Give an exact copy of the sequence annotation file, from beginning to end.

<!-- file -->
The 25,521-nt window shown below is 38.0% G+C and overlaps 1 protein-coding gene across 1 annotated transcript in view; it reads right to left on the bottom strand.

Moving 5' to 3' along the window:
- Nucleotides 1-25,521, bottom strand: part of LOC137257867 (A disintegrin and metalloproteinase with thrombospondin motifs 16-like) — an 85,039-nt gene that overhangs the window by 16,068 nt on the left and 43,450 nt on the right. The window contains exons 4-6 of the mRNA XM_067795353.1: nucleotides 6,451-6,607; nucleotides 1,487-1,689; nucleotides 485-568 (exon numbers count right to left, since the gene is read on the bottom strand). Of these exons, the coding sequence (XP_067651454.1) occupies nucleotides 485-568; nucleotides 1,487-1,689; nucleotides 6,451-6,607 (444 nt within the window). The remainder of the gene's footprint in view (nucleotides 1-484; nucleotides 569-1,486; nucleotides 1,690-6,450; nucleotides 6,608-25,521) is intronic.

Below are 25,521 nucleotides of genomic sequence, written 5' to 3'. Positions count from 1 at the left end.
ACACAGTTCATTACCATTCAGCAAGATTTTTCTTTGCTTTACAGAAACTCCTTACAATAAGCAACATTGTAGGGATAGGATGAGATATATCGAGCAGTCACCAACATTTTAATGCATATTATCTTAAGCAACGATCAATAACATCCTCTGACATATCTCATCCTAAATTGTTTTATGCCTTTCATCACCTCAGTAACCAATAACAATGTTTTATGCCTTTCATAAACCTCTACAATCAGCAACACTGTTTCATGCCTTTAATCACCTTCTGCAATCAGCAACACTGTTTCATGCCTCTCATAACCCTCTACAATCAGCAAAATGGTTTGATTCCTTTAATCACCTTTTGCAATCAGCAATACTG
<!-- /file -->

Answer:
The 25,521-nt window shown below is 38.0% G+C and overlaps 1 protein-coding gene across 1 annotated transcript in view; it reads right to left on the bottom strand.

Moving 5' to 3' along the window:
- Nucleotides 1-25,521, bottom strand: part of LOC137257867 (A disintegrin and metalloproteinase with thrombospondin motifs 16-like) — an 85,039-nt gene that overhangs the window by 16,068 nt on the left and 43,450 nt on the right. The window contains exons 4-6 of the mRNA XM_067795353.1: nucleotides 6,451-6,607; nucleotides 1,487-1,689; nucleotides 485-568 (exon numbers count right to left, since the gene is read on the bottom strand). Of these exons, the coding sequence (XP_067651454.1) occupies nucleotides 485-568; nucleotides 1,487-1,689; nucleotides 6,451-6,607 (444 nt within the window). The remainder of the gene's footprint in view (nucleotides 1-484; nucleotides 569-1,486; nucleotides 1,690-6,450; nucleotides 6,608-25,521) is intronic.

Below are 25,521 nucleotides of genomic sequence, written 5' to 3'. Positions count from 1 at the left end.
ACACAGTTCATTACCATTCAGCAAGATTTTTCTTTGCTTTACAGAAACTCCTTACAATAAGCAACATTGTAGGGATAGGATGAGATATATCGAGCAGTCACCAACATTTTAATGCATATTATCTTAAGCAACGATCAATAACATCCTCTGACATATCTCATCCTAAATTGTTTTATGCCTTTCATCACCTCAGTAACCAATAACAATGTTTTATGCCTTTCATAAACCTCTACAATCAGCAACACTGTTTCATGCCTTTAATCACCTTCTGCAATCAGCAACACTGTTTCATGCCTCTCATAACCCTCTACAATCAGCAAAATGGTTTGATTCCTTTAATCACCTTTTGCAATCAGCAATACTG